Saturday, March 25, 2006

Uncivil War

Why can't we just let Iraq come to closure when it's time to come to closure? This week I was listening to Imus in the Morning. He had the Lardball Chris Matthews on whose cable TV show evidently is the fourth most watched program by Conservatives. I don't know why. The guy is a former Democrat operator who was maybe a little critical of his own party during the licentious Clinton years, but so what. He speaks for conservatives?

He was appallingly off base about Iraq, getting in line with all the others of his ilk in calling it a "Civil War."

Here's an excerpt from a very recent Weekly Standard editorial by William Kristol and Frederick W. Kagan on this subject:

Within hours of the bombing of the al-Askariya shrine in Samarra on February 22, the media were filled with warnings that Iraq was sinking into civil war. Of course, almost any insurgency is, in a sense, a civil war, and sectarian violence has marked this insurgency from the very beginning. But the fact is that we are not facing a civil war in Iraq, with large scale military formations fighting one another along ethnic and sectarian lines. Moreover, we can very likely prevent this outcome, and, even better, make real progress toward victory.

What was striking, following the mosque bombing, was the evidence of Iraq's underlying stability in the face of attempts to undermine it. The country's vital institutions seem to have grown strong enough to withstand even the provocation of the bombing of the golden mosque.

In the wake of the bombing, it is true, militias took to the streets, and widespread sectarian violence occurred, killing and wounding many Iraqis. But not a single Iraqi political leader, including the volatile Moktada al-Sadr, endorsed an expansion of the violence. On the contrary, all joined to condemn it, to support government efforts to curtail it, and called on their followers to stop it. The Iraqi army and police were sent out to enforce curfews and stop traffic in many areas. Even in this crisis, they executed their orders, and shut down the great bulk of the violence within several days. Within a fortnight, Sunni leaders who had boycotted discussions aimed at forming a government reentered negotiations, and Iraqi politics--turbulent and nerve-wracking as it is--began again. This is not the performance of a society on the brink of civil war.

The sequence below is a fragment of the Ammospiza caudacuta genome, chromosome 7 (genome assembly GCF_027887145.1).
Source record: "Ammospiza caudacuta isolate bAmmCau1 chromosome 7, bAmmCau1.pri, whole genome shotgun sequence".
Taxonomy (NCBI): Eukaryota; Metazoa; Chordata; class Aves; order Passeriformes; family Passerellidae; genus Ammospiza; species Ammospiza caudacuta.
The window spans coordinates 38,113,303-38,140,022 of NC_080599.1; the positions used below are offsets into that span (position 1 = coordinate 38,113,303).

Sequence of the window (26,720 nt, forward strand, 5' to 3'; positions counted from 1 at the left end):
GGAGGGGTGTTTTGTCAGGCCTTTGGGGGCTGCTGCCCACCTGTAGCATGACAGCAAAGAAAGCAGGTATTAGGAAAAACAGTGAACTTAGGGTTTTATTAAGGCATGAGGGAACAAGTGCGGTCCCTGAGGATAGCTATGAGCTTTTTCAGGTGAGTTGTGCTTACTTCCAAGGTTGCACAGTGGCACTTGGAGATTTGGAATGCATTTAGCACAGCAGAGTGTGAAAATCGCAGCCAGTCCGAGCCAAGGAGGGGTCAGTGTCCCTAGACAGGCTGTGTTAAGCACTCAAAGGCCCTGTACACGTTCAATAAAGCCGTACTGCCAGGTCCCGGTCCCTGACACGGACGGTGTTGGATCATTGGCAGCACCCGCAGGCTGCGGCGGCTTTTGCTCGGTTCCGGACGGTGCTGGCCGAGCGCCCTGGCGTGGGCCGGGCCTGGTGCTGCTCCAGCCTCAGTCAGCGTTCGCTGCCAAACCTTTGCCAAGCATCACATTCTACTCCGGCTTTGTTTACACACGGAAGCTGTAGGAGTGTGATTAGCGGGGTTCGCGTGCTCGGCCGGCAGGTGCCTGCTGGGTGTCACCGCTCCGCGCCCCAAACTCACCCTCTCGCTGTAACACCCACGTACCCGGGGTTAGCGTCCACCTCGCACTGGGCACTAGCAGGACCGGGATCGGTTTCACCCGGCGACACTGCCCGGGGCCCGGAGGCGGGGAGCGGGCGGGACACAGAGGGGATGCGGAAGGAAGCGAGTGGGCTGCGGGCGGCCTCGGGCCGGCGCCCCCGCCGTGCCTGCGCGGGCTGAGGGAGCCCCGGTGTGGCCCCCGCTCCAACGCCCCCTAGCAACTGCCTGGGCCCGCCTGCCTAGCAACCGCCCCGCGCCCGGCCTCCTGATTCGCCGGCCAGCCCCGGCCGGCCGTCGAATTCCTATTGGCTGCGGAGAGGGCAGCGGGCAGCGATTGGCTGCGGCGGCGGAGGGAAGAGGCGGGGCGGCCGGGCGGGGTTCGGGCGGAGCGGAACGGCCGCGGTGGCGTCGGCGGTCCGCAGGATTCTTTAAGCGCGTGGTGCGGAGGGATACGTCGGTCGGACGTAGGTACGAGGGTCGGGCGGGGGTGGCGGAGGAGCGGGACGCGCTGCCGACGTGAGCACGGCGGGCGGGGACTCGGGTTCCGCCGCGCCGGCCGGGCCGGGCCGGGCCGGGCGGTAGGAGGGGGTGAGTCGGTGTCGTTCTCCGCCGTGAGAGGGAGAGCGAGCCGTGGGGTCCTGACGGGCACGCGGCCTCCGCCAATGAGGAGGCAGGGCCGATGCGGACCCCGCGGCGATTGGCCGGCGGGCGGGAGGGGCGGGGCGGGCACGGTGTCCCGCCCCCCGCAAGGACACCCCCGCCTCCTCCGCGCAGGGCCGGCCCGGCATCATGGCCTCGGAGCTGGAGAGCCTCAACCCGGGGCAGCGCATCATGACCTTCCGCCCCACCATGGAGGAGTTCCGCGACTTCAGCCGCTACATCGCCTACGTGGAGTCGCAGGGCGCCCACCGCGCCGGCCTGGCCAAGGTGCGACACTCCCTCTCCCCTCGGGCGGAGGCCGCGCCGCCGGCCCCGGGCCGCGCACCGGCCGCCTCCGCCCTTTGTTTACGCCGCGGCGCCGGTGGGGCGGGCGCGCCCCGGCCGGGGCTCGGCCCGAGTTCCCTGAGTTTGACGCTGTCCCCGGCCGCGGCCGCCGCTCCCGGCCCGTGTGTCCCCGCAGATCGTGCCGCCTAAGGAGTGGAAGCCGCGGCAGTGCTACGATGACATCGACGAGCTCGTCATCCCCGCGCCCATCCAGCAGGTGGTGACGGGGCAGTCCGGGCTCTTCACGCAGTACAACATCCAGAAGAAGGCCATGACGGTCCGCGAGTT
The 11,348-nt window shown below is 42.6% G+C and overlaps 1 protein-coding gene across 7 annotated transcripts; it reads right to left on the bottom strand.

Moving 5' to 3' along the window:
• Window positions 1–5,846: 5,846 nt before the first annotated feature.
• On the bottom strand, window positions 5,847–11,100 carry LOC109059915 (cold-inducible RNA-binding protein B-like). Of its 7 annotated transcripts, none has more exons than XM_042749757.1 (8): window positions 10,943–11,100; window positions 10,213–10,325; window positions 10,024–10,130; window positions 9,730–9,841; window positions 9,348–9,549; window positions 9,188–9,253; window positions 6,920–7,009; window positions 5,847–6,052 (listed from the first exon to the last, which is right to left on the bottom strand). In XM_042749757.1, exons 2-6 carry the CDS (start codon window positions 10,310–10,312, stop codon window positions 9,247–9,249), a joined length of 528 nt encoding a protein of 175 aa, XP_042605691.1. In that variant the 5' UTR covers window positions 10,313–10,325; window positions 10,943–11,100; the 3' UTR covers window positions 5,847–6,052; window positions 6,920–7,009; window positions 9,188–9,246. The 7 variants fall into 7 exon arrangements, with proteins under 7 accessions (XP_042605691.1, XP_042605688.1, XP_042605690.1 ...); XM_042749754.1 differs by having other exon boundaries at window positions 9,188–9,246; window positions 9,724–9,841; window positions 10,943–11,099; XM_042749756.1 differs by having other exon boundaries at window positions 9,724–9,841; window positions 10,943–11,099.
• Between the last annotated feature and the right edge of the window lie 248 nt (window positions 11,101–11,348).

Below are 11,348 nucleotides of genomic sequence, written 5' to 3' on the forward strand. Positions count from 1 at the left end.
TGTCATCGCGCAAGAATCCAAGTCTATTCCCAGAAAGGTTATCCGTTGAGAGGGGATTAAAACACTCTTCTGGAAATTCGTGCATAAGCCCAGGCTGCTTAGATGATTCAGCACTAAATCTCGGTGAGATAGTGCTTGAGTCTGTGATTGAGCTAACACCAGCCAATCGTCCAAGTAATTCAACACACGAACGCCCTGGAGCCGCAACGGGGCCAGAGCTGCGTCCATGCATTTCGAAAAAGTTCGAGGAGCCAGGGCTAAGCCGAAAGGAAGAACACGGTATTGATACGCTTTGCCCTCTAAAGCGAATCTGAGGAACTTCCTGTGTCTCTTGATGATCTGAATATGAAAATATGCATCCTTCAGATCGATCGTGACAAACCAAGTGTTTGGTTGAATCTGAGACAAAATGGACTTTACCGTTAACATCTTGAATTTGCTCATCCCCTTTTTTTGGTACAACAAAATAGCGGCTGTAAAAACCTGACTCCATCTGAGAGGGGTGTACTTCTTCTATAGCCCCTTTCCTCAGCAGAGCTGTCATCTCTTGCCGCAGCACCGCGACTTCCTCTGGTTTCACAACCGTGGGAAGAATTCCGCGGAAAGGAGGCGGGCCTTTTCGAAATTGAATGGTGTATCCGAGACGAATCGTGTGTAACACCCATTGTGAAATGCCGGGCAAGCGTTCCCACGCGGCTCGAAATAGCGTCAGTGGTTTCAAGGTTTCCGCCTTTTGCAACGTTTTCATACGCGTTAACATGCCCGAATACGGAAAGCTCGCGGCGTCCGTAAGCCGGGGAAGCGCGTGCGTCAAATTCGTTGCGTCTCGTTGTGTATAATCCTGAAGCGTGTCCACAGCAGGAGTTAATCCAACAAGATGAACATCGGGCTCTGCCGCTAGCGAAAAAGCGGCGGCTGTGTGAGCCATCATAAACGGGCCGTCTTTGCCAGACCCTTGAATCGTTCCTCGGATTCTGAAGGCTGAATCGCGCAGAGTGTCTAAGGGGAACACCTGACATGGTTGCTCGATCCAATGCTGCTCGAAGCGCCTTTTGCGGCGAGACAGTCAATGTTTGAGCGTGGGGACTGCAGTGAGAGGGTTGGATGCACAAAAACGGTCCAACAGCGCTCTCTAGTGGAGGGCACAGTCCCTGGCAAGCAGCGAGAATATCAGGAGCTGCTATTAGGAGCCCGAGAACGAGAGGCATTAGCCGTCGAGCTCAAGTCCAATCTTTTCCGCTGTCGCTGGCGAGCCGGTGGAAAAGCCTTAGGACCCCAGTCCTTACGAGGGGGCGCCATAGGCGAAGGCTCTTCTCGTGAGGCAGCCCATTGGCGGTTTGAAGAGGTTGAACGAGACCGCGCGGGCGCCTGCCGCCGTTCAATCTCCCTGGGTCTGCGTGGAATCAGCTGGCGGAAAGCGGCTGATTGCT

The tenacity of the Iraqi army is particularly notable. Iraqi soldiers are granted leave every month to hand-carry their salaries back home, in the absence of a reliable banking system. Especially for Shiites deployed in the Sunni triangle, this is a dangerous undertaking. Yet every month almost every Iraqi soldier "re-ups" by returning to his unit. This fact speaks volumes about the commitment of those soldiers and their professionalism in the face of the current dangers. If the situation began to spiral into real civil war, these Shiite soldiers would simply start deserting in droves, some of them to join up with Shiite militias. They are not doing so.

But read the whole thing.

Why is it important that we move beyond this rhetoric that Iraq is a civil war from which we should duck and run?

Last week the Wall Street Journal listed all the things that are likely to happen if we were to leave Iraq prematurely, and they are not pretty, in the sense that they were reminiscent of the pre 9-11 days -- days when we were vulnerable to and then recipients of terrorism in our own land.

That's why Chris Matthews' views are disturbing. I know one conservative who won't watch Lardball.

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